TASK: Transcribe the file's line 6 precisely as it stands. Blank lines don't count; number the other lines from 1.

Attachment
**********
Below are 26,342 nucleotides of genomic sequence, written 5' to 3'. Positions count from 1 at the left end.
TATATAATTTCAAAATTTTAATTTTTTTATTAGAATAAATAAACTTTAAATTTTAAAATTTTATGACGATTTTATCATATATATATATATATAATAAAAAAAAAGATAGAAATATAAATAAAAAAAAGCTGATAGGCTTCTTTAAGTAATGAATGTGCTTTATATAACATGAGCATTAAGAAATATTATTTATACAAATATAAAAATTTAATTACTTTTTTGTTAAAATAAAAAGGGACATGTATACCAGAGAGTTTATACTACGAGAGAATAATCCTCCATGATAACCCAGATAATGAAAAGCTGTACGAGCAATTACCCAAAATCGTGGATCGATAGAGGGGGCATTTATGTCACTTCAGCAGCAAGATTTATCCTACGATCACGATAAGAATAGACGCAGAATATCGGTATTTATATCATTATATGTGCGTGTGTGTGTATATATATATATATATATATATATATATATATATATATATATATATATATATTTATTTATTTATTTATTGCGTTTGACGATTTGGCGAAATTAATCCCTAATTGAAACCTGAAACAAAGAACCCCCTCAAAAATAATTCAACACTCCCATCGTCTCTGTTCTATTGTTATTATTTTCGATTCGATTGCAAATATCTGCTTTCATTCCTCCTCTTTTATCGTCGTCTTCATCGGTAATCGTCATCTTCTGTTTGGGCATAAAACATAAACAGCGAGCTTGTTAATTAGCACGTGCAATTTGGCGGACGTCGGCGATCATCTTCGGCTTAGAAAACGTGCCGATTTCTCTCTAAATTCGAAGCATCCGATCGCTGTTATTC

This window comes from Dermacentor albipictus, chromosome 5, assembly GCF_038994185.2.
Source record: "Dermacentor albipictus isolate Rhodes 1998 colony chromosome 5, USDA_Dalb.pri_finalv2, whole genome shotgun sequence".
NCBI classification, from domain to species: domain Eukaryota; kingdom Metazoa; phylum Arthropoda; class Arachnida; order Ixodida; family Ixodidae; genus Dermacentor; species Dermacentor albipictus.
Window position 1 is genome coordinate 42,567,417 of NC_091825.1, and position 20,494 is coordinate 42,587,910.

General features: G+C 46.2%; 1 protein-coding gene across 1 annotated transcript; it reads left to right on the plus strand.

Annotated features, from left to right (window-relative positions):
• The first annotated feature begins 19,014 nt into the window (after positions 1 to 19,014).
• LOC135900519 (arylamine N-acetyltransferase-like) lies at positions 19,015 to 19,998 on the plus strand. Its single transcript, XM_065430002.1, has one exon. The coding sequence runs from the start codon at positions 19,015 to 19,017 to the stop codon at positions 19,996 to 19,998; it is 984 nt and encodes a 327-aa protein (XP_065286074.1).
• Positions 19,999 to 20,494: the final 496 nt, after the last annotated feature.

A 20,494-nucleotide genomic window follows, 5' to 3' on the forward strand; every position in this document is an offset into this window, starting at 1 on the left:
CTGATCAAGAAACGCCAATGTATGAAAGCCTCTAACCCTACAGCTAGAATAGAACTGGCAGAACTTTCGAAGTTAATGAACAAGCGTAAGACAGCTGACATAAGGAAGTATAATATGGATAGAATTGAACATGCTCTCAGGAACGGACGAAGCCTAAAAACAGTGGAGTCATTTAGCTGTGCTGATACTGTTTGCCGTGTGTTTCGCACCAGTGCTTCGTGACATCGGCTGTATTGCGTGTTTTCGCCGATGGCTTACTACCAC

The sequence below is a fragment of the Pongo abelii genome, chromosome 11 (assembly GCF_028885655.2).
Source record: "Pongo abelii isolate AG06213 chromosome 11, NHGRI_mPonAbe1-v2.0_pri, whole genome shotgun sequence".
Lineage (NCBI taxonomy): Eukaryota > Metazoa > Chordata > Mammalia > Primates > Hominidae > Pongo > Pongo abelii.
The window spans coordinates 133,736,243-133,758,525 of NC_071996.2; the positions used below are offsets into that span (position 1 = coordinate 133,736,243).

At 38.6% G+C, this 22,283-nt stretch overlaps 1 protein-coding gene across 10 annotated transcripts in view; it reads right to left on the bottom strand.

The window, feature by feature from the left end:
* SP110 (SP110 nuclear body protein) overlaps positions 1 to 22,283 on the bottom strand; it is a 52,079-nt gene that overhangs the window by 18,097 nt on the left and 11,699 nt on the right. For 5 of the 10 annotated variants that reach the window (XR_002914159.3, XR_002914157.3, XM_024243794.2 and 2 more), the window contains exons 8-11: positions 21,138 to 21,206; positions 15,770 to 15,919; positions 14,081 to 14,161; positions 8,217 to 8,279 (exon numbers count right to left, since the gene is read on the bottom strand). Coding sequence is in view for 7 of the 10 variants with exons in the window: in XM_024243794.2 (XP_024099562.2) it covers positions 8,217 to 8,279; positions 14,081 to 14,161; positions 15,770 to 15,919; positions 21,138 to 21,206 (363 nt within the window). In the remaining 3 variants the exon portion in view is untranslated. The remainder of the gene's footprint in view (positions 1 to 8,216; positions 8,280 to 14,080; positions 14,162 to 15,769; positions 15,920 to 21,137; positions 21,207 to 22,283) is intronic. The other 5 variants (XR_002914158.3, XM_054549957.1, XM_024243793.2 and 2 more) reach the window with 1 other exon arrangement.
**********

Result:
Window position 1 is genome coordinate 42,567,417 of NC_091825.1, and position 20,494 is coordinate 42,587,910.